Archive for the ‘education’ Category

Fight Back Against Bullying with the Power Within

Friday, May 20th, 2011

Today’s the last day to donate to the Kickstarter campaign for The Power Within, an anti-bullying and anti-suicide comic by Charles “Zan” Christensen and Mark Brill, with new additional pages by Gail Simone, Phil Jiminez, Carla Speed McNeil, Dan Parent, Donna Barr and Andy Mangels. The comic was originally created for 24-Hour Comics Day last year, then self-published and sold at a few conventions, and now they’re looking to fund a much larger print run to spread the message. As of this writing, they’ve reached their goal of $3000, but that doesn’t mean you shouldn’t donate.

  • Pledge $10 for a copy of the book
  • Pledge $25 to receive an 11×17 print of the cover art
  • Pledge $125 for a complete collection of Northwest Press books
  • Pledge $500 or more for all of the above, plus a ticket to the 23rd Annual Lambda Literary Awards, including the cocktail reception and VIP afterparty

No one’s taken them up on the ticket offer (tickets for the awards + party are normally $150), but there’s still 3 hours left on the project and it is going to a good cause.

(via Bleeding Cool)

Polish Foreign Ministry Shocked by Chopin Bio

Tuesday, April 19th, 2011

Comics are a great way to teach kids about subjects that might otherwise be a bit dry for them, so The Polish Foreign Ministry and the Polish Embassy in Berlin commissioned a graphic biography about the life of composer Frederic Chopin to make his life more accessible to German students. Unfortunately, the actual work went beyond accessible into “highly inappropriate” territory: the book is peppered with profanity and homophobic remarks (sometimes appearing together, like “f@#%ing fag-holocaust”).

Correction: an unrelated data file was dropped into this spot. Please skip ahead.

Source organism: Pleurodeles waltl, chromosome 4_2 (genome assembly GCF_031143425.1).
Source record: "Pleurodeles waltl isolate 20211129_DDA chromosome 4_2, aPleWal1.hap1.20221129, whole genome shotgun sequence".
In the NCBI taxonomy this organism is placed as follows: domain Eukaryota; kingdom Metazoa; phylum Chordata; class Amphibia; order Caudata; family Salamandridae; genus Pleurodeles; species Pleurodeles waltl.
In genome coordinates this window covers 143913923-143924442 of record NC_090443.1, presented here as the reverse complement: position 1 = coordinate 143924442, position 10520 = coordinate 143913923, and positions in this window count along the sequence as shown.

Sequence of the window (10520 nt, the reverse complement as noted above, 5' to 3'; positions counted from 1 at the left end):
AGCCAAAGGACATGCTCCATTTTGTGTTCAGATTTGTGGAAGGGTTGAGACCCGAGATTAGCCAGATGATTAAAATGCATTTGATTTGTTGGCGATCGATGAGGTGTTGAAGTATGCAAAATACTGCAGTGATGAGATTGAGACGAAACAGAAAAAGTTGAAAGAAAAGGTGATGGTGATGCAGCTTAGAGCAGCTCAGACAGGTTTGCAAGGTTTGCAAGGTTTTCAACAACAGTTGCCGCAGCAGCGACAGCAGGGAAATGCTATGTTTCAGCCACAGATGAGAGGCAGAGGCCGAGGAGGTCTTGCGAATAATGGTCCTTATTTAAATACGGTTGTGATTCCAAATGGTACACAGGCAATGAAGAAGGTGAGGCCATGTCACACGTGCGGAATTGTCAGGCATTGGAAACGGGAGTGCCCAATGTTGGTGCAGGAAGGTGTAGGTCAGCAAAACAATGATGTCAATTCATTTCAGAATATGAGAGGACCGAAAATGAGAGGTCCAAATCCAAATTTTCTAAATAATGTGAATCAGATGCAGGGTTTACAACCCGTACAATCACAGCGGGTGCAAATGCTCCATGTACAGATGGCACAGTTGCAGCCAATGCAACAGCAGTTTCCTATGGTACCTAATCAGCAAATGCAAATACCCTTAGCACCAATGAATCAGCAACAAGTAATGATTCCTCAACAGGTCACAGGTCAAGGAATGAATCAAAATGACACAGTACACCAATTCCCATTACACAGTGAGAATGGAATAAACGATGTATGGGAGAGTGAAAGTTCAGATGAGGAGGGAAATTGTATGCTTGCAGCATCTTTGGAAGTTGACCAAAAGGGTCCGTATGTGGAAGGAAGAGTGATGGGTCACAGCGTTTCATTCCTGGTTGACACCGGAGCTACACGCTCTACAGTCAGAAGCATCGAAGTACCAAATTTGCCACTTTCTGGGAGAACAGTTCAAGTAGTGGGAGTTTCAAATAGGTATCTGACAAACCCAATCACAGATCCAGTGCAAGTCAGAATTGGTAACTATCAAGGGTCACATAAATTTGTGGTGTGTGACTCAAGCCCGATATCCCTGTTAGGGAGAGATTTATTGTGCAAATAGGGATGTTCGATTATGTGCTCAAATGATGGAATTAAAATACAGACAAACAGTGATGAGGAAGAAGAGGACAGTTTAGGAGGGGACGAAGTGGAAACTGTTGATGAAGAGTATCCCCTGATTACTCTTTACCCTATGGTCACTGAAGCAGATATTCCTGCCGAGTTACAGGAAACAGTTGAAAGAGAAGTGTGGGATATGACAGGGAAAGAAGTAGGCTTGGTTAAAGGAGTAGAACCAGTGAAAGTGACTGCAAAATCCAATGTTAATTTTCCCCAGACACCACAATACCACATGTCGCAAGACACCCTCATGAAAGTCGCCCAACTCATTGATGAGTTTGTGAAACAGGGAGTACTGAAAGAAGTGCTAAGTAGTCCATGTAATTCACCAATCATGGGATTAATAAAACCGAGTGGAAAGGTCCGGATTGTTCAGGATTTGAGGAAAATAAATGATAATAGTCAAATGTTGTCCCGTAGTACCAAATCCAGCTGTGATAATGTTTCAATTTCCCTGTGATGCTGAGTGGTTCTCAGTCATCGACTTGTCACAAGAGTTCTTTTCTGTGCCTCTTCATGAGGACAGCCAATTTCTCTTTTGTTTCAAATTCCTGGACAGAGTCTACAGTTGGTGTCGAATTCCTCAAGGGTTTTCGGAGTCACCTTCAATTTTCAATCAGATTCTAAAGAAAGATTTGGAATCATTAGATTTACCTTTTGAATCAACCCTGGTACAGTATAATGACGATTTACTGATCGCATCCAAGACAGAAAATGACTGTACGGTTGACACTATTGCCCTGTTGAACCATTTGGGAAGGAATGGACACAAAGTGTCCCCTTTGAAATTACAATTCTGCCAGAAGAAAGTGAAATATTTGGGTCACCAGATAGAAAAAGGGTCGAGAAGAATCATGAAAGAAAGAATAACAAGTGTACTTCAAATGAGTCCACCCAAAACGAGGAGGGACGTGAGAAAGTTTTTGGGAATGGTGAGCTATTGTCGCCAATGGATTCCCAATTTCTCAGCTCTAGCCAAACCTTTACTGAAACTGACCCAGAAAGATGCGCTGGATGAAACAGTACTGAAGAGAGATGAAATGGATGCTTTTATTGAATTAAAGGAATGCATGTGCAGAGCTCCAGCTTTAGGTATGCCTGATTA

The entire print run was destroyed, and disciplinary action would have been taken against the person responsible but for one little detail:

“In reality it was a mistake made by an employee at the Embassy in Berlin,” Foreign Minister Radosław Sikorski told Radio Zet mid-week.

“And the one thing that I regret is that I can’t fire that person for making such a scandalous decision, because [he or she] no longer works for the Foreign Ministry.”

With circumstances such as that, I’m left wondering if it was a genuine mistake, or an act of bitter malice by a departing employee.

(via Comics Alliance)

Out and About: C2E2

Thursday, March 17th, 2011

Just a heads up that Ian and I will be in Chicago for C2E2 this weekend. You’ll find us wandering around the convention center Friday–Sunday, and perhaps Ian will stop by Podcast Alley for a bit, so just ask around if you need us.

Nonfiction comic panels of interest:

Departing the Text: Teaching Inference with Graphic Novels
Friday, March 18
12:15 pm – 1:15 pm

This presentation will demonstrate why graphic novels should be included in middle and high school curriculum to build and support teaching inference, metaphor, and abstract thinking. It will also provide suggested lesson plans and classroom discussion forums using selected/recommended graphic novels.

CSC: Representing Science and Medicine in Comics
Saturday, March 19
3:30 pm – 4:30 pm

MK Czerwiec (Northwestern Feinberg School of Medicine) provides a detailed summary of the growing field of “Graphic Medicine,” the inclusion of graphic narratives as text and method in medical school humanities programs. David E. Beard (University of Minnesota Duluth) explores the undertheorization of the use of the graphic literary form for the evocation and inculcation of values—specifically, values about science.

CSC: The Difficulty of Definition: Autobiographical Comics, Black Sci-Fi, Comics in the Classroom
Saturday, March 19
5:30 pm – 7:00 pm

Ji-Hyae Park (Roosevelt University) examines how Julie Doucet’s 365 and Lynda Barry’s What It Is challenge the critique of autobiographical comics as navel gazing and elitist by reframing the creation of art as an everyday experience. Jiba Molei Anderson (Illinois Institute of Art–Schaumburg) explains what “Black Sci-Fi” is. Christina Blanch (Ball State University) looks at anthropology students’ attitudes regarding comics and their use in the classroom with Y: The Last Man as the sample.

Drawing Fire: Editorial Cartooning in a Partisan Age
Sunday, March 20
12:45 pm – 1:45 pm